Publisher: Lion Forge
Author: Tony Sandoval
Released: November 20th 2018
Warning: Teeth falling out
I received a copy of Watersnakes through NetGalley in exchange for a fair and honest review.
Watersnakes has to be one of the most unique graphic novels I’ve read in quite some time. It’s beautifully rendered, has a fascinating and enthralling plot, and is deeply unsettling in ways I hadn’t anticipated. In retrospect I wish I had saved this for one of my Halloween reads, but what can you do?
What originally caught my attention was the striking cover for Watersnakes. I could tell just by looking at it that I was going to enjoy whatever concept was being covered here. And it was just as obvious that I was going to enjoy looking at it as much as reading it.
The title is also a unique one. I was curious that it was titled Watersnakes when it had a cover image full of women dressed for war. I knew I was going to have to read it in order to understand the full context of the story.
Warnings first: There are depictions of teeth falling out in this graphic novel. I know that the fear of losing teeth isn’t an uncommon phobia, so I wanted to warn about this first and foremost. The scenes aren’t graphic like a torture scene would be, but they are kind of painful to see (possibly more so than any other injury could have been).
I love the way the story being told unfolded. When I first started reading, I had no idea how we were going to get from the first few pages to the scene depicted on the cover. But as the story went on, I was able to see it more and more.
This graphic novel read very much like a fairy tale, in many ways. I’m not talking about the happily ever after type either, I mean the type with evil fae and witches and the like. It felt enchanting, but also had that dark and disturbing undertone that so many of us love in the Grimm tales.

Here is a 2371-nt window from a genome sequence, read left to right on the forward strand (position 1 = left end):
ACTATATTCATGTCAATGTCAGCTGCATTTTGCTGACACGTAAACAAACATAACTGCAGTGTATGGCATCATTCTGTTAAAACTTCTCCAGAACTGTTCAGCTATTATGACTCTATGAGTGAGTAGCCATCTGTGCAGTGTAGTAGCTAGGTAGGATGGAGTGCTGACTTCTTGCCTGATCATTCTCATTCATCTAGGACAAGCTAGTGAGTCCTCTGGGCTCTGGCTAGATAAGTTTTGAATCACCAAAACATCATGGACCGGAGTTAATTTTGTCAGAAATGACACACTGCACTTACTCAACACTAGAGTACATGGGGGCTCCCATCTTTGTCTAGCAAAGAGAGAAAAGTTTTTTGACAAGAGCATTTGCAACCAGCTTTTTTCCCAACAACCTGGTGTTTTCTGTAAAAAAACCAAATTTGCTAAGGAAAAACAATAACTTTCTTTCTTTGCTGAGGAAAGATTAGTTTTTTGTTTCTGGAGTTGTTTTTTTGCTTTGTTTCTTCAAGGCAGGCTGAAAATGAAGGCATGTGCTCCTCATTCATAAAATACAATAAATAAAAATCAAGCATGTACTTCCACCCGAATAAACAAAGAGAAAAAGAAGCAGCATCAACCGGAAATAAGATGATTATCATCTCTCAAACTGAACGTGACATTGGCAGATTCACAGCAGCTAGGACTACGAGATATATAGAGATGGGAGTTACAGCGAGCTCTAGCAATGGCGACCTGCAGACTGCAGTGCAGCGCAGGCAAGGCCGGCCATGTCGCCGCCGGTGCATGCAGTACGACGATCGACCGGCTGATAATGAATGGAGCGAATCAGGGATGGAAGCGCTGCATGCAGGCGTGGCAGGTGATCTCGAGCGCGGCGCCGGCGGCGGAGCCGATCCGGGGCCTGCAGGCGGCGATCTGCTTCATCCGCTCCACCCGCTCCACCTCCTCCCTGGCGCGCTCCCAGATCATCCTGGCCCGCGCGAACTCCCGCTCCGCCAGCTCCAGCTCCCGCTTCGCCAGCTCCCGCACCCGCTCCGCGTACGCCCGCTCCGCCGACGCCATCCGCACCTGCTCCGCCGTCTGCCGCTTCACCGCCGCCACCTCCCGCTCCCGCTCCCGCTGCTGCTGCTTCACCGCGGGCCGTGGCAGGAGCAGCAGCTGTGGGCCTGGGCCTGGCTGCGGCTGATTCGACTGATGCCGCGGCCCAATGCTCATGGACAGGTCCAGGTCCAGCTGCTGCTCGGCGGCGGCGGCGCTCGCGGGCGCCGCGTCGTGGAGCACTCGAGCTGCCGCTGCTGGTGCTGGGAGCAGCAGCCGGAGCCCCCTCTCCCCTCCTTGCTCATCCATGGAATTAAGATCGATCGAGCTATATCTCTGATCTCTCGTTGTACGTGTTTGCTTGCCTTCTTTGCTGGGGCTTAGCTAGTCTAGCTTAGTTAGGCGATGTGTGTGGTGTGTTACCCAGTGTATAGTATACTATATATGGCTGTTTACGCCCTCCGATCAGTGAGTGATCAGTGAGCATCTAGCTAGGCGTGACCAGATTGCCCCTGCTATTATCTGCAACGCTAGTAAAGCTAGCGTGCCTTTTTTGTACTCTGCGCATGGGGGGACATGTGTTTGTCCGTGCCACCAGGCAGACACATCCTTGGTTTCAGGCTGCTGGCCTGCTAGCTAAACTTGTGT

It’s impossible not to adore the characters, even in the beginning when we didn’t know them that well. They’re just so charming and full of life. In many ways they’re just like any other kid would be – happy, innocent, and loving nothing more than making up their stories and playing their games. But there’s so much more to what is actually going on. I think it was the grounding in reality – how real the characters felt, that really added to the impact of the story itself.
The conclusion of Watersnakes was not one I expected, but I actually really enjoyed it. I loved that I had no idea what was going to happen next. It was unpredictable, but it also fit with the rules of the world we’ve been introduced to. In short, it was perfect.
I already mentioned above that I really enjoyed the artwork, but I just want to mention it again. The artist is exceptionally talented. It seemed like even the happier moments where nothing was really happening had an infusion of foreshadowing in them. That was likely due to the color palette and tone the artist chose, but it was still brilliantly done. The scene with the teeth is highly disturbing, and I think that’s partially because the artist did too good of a job making it look realistic. There’s more to it than that, of course, but I don’t want to give it all away.
I’m seeing other graphic novels by the same artist, but unfortunately I’m not sure how many of them have been translated to English. I hope this one sells well enough to warrant more of them getting translated – I want to read them all.